CampusOpinion

Graduating in four years is no longer attainable

Students in 2021 are still expected to graduate on the same timeline as students 30 years ago were. However, with more stressors affecting students today, is this still realistic?

Graduating high school, many of my peers and I assumed we would be the graduating class of 2023 at our respective universities, four years after we started university. Three years into my program, I am looking at graduating in 2024 at the earliest. Between working, maintaining a healthy social life, and taking care of my mental health, being able to take a full course load in order to graduate in four years has been unattainable. Over the last 30 years, the factors that allow students to achieve success have completely changed. However, the pressure to graduate in four years has not. 

One of the primary reasons many people no longer graduate in four years is due to the abysmal financial reality faced by current students. In 2017, the average Canadian undergraduate student paid 40 per cent more in tuition fees than they did a decade before. When looking at federal data, the average amount of student debt is also on the rise and so is the total number of student borrowers.

The situation is even worse in Alberta. 

Out of all the provinces, students in Alberta are graduating with the highest amount of student debt. Tuition in this province has also been rising at a much faster rate compared to others in recent years. This is due to ending the tuition freeze in Alberta a year earlier than expected, and a decrease in provincial funding for post-secondary education — that affected the University of Alberta disproportionately — leading to even more tuition increases.

These increasing tuition numbers have outpaced inflation and have real impacts on the way students juggle their lives. When looking at the national averages of tuition rates and minimum wage, students in 1990 had to work 293 hours at minimum wage to cover tuition. In contrast, students in 2018 had to work approximately 505 hours to pay off the average amount of tuition. This number doesn’t take into account changes in other fees and living expenses. No matter how you spin things, students are having to work more hours to pay for their degree. Of course, this is on top of the many hours students spend studying for classes.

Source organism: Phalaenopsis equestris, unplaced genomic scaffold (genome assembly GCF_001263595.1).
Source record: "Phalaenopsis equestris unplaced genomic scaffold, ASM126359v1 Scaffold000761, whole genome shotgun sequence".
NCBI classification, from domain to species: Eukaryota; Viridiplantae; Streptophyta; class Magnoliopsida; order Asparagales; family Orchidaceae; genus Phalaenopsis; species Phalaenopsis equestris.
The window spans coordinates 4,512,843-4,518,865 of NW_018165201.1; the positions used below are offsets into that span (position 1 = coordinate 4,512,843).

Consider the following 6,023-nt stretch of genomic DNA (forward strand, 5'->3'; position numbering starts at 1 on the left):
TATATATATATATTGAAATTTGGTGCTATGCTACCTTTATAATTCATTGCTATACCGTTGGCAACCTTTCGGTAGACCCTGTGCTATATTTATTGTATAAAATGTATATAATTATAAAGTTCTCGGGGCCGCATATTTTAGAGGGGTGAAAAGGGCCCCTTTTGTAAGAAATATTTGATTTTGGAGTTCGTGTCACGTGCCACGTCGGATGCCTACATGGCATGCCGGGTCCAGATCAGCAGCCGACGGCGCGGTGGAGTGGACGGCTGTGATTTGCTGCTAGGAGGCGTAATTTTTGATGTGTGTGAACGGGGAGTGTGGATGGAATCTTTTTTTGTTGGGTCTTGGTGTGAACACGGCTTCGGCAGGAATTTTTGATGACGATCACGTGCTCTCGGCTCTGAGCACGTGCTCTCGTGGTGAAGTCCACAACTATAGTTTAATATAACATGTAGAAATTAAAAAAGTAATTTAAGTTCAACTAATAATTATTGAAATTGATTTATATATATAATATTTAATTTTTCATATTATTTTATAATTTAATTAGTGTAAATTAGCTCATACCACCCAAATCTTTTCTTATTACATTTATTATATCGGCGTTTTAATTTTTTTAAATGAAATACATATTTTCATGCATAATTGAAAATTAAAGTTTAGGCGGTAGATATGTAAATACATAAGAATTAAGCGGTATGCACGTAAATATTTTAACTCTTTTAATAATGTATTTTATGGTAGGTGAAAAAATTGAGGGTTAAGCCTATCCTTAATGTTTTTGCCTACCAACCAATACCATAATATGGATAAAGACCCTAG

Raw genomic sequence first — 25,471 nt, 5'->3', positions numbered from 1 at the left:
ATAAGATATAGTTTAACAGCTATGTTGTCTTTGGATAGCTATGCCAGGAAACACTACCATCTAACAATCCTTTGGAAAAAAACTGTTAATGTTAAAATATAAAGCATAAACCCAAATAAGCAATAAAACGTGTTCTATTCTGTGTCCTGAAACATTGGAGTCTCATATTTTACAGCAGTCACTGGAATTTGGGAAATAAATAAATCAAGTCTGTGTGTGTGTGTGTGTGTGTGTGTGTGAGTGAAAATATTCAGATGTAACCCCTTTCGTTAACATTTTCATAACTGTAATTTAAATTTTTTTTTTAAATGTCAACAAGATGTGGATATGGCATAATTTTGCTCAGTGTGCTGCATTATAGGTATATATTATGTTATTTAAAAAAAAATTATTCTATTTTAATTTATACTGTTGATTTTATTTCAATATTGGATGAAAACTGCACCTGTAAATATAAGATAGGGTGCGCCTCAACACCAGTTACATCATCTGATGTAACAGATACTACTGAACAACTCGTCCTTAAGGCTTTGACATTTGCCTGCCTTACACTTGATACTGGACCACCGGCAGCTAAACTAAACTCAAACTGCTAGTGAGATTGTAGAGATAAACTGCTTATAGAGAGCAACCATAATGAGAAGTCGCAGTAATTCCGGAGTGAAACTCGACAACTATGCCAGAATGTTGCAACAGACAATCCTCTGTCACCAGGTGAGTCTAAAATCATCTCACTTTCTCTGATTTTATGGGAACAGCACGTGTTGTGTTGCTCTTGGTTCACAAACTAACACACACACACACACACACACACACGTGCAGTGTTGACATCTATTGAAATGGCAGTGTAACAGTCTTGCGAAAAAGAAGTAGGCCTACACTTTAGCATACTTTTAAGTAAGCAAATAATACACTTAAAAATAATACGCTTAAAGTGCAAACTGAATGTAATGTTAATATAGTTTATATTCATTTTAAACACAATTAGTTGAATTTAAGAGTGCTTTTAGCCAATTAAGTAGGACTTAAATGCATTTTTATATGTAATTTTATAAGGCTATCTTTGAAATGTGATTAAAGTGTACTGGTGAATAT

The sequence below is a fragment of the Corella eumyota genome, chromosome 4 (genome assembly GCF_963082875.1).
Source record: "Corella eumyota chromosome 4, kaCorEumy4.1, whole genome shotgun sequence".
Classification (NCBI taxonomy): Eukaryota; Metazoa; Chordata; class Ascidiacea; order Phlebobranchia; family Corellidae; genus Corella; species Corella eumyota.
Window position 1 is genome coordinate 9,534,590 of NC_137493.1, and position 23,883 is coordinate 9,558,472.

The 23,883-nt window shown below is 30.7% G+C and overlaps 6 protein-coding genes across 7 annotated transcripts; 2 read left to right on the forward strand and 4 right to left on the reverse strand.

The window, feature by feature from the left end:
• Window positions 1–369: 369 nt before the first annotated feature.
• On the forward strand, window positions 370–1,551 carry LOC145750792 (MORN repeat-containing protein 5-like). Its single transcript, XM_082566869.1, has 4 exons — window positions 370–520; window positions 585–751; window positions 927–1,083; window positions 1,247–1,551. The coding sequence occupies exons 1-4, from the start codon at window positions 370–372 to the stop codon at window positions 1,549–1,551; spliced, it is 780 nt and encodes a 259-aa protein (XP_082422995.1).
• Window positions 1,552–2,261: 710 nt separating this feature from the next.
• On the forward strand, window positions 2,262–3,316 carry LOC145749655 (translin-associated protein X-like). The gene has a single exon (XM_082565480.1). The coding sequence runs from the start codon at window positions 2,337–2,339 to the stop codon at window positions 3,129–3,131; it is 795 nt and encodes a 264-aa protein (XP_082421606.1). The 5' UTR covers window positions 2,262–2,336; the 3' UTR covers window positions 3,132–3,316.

Post-secondary education has also become more of a burden on students over the last 30 years due to mental health concerns — making it even harder to graduate in four years. As reported in Maclean’s, in the decade leading up to 2017, the number of emergency medical visits due to mental health concerns increased by 75 per cent for those ages five to 24. 

From what I have seen, many students these days face a lot of anxiety regarding the pandemic, climate change, tense political relations, debt, and general academic stress. The American College Health Association found that in 2016, 44.4 per cent of Canadian university respondents felt overwhelmingly depressed and 64.5 per cent felt anxious. This psychological distress makes it more difficult for students to focus, retain information, and stay motivated enough to study while still enjoying school. 

All these aspects would factor towards struggling to meet the four year timeline that is typically expected in most undergraduate programs. Students are more likely to take a lighter course load now than they would have 30 years ago as they are expected to work more to avoid student debt. Additionally, there is more of a mental health crisis now than there has been in the past, and this adds on to academic stress. This doesn’t even address things such as maintaining a social life or any familial or extracurricular obligations.

By adjusting our expectations of the graduation rate, students will be under less pressure and thus, will be in a better state for their overall wellness. It is also important to introduce more supports for students and make sure they are well-maintained. 

There is simply too much pressure on students in 2021 and, in the end, graduating in four years is not attainable for most of us.

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